Gentrified Graffiti

Welcome back to #ArtThursday! 

  A & C, aerosol on canvas. Sauce, 2014.

This week I want to about graff and galleries. For some time now, Sauce has been painting smaller graffiti pieces on canvas. Some of these works have won awards and hung in fine galleries, and others now live in suburban lounge-rooms, which strikes the question: Does graffiti belong in the gallery?


The short answer is yes. Graffiti, aerosol art and street art are legitimate art forms and are definitely a part of the urban expression and deserve a place in our galleries, museums and cultural homes. 


De-stagnate, aerosol on canvas. Sauce, 2013

But… What is this doing to the art form and culture of graffiti and what about it’s rebellious roots in railways and razor wire? By removing the art form it’s ‘natural habitat’ are we devaluing and watering down it’s effects and messages? What is the state of the wider culture of hip hop, when a piece of pastiche and derivative stencil art piece can command a small fortune*?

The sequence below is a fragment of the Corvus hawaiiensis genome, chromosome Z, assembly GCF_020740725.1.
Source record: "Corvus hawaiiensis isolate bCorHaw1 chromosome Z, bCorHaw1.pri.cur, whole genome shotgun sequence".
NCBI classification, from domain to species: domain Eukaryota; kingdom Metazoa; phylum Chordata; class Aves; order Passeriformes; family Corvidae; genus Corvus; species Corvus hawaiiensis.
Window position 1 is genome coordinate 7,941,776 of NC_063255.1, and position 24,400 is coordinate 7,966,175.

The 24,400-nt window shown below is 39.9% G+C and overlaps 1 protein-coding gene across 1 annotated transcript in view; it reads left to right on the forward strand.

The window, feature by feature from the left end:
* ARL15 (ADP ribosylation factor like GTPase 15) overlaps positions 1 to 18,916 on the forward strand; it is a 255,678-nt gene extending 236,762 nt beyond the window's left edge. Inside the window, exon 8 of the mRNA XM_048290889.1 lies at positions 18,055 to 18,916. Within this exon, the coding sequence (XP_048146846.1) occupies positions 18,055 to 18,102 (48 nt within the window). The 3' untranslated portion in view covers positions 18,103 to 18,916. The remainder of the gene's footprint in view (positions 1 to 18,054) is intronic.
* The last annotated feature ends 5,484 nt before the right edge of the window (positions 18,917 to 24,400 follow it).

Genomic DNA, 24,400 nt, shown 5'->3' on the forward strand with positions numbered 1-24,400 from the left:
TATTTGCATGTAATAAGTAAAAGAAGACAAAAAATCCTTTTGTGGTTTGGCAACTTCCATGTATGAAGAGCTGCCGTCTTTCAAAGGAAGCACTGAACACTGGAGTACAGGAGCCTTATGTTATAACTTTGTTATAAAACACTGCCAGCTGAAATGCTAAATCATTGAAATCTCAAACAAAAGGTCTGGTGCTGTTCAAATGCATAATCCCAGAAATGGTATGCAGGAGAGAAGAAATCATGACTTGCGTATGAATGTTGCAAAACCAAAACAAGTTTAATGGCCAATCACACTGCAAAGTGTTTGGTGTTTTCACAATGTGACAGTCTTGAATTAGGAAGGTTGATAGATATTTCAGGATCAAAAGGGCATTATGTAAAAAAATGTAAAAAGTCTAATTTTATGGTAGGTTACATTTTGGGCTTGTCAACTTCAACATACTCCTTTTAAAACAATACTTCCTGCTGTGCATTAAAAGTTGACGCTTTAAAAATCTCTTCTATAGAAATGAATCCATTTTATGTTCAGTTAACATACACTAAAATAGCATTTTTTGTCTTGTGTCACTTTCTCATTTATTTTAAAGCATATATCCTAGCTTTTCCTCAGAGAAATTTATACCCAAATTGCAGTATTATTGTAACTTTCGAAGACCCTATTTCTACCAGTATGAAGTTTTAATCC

There is no short or easy answer to the problems of gentrified graffiti, however it does allow artists to expand their repertoire and practice their skills. Essentially, this cultural shift of graffiti in galleries commands artists to delve further into their arts practice and hone their craft, and at the very least, it allows the graffiti artist to escape the authorities one more time. 




Something Sweet, aerosol on canvas. Sauce, 2013


*I could delve further into this and explain it in terms of Bourdieu and maybe even Simmel but who’s got time for that?